“We’re calling it crypto-metamorphosis,” said Chong Chen, a deep sea biologist at Japan Agency for Marine-Earth Science and Technology who uncovered this hidden transition that is unlike the external body changes most other animals undergo during metamorphosis.

Once the snail reaches a certain body length, its digestive system stops growing. Its teeth, stomach and intestine make way for an expanding esophageal gland. The organ gets so big, it takes up most of the snail’s body, and basically becomes a new organ. Bacteria colonise it, and the snail, which grazed for food when it was smaller, no longer needs to eat. Instead it just sits there getting bigger, surviving on energy the bacteria produces inside the snail’s cells.

To make a human comparison, imagine growing from an average size adult to one 30 to 60ft tall, with a giant sac of bacteria living inside you.

However this change occurs, the snails gain an advantage by producing their own energy. They can grow bigger and make babies instead of searching for food.

“We think this crypto-metamorphosis could be common in other animals,” Chen said.

Is your horse in a good mood? See if it snorts

A new study set out to find whether horses are trying to tell us something when they snort. Published in the journal PLOS One, researchers in France determined that the snorting exhale that horses often make may be a sign of a positive emotion.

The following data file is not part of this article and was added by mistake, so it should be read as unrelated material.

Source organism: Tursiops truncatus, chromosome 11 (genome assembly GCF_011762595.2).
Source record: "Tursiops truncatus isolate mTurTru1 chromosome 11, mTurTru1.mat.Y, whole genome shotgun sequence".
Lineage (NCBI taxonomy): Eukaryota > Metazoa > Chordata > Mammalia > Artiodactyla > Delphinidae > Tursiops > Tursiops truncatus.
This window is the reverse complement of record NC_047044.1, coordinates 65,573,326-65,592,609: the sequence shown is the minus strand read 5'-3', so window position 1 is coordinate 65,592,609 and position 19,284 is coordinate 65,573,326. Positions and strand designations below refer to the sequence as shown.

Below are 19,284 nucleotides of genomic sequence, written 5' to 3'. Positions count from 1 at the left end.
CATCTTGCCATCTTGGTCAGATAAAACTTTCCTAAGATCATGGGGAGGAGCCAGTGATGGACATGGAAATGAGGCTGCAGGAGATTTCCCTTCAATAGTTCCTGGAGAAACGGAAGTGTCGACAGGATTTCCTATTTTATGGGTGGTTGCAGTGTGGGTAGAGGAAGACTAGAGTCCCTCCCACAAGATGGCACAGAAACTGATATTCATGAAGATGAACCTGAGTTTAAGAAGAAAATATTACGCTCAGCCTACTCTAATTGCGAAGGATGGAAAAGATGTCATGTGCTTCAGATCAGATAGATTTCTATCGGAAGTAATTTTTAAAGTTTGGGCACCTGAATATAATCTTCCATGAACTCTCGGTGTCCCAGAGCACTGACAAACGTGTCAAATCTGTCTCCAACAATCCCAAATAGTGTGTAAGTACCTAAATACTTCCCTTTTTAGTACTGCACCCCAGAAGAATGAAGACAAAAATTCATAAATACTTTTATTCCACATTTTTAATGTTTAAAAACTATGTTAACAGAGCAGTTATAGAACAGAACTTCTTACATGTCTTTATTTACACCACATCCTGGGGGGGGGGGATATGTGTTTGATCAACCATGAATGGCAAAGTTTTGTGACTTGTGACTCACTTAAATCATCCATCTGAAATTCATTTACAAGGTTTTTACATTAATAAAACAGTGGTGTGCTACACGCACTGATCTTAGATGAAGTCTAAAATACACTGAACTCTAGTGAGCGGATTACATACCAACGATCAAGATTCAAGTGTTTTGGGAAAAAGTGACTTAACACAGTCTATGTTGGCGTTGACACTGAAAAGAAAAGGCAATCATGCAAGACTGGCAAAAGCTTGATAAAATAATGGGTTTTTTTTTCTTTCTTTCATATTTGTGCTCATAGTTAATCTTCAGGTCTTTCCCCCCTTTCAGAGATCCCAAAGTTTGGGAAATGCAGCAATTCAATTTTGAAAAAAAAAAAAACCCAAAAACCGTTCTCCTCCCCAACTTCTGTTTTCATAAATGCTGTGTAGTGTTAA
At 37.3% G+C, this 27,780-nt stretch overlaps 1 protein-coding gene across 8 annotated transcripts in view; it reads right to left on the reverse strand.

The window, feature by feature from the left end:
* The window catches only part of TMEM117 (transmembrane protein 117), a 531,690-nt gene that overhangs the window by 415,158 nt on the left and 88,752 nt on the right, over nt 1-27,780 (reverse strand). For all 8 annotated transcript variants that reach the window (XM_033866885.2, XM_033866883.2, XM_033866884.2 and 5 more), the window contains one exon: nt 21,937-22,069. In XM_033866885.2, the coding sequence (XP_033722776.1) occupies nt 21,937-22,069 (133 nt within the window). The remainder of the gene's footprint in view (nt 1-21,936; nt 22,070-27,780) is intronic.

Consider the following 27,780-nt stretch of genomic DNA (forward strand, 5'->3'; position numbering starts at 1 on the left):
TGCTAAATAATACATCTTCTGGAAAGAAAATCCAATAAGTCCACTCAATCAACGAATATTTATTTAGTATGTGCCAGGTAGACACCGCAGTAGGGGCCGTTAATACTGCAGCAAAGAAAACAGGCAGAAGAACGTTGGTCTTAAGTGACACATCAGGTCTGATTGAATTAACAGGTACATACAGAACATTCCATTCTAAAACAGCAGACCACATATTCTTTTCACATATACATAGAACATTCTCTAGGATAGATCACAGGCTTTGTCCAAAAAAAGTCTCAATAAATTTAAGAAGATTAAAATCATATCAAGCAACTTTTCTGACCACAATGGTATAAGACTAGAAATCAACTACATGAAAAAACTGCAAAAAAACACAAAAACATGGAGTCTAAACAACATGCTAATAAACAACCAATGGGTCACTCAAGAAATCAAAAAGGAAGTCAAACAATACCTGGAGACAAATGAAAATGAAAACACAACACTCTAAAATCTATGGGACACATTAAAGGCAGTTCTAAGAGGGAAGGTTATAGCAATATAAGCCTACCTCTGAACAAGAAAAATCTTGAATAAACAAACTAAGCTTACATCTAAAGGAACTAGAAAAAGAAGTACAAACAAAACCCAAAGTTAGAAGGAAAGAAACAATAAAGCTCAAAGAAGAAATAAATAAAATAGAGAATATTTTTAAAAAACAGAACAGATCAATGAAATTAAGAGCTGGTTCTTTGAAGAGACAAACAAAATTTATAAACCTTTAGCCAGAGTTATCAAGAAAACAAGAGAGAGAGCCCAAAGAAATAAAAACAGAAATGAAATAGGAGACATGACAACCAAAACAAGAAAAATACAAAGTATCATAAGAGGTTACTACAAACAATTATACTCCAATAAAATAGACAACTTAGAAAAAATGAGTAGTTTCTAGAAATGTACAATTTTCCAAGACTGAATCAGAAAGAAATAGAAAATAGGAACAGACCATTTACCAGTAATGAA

Mathilde Stomp, a doctoral student at the University of Rennes who led the research, said she set out to understand whether the snort could be used as an measure of the horse’s mood.

She and her collaborators recorded 560 snorts among 48 privately-owned and riding-school horses. All the horses snorted — as little as once or as often as 13 times an hour. The horses mainly snorted during calm and relaxing activities, and those that spent more time out of doors snorted the most, the study found.

Sue McDonnell, a specialist in equine physiology and behaviour at the University of Pennsylvania School of Veterinary Medicine, said not enough is known to draw conclusions about a horse’s emotional state from its snorts. “I think it’s a huge overreach, an overinterpretation of their data,” she said.

McDonnell, who daily observes her school’s herd, takes the more traditional view that snorting is a way of clearing a horse’s nasal passages. Horses also snort in negative circumstances, McDonnell said.

Stomp said she planned to investigate whether dust levels in stalls affect snorting, to further explore her hypothesis that snorting is about more than nostril-clearing.

© New York Times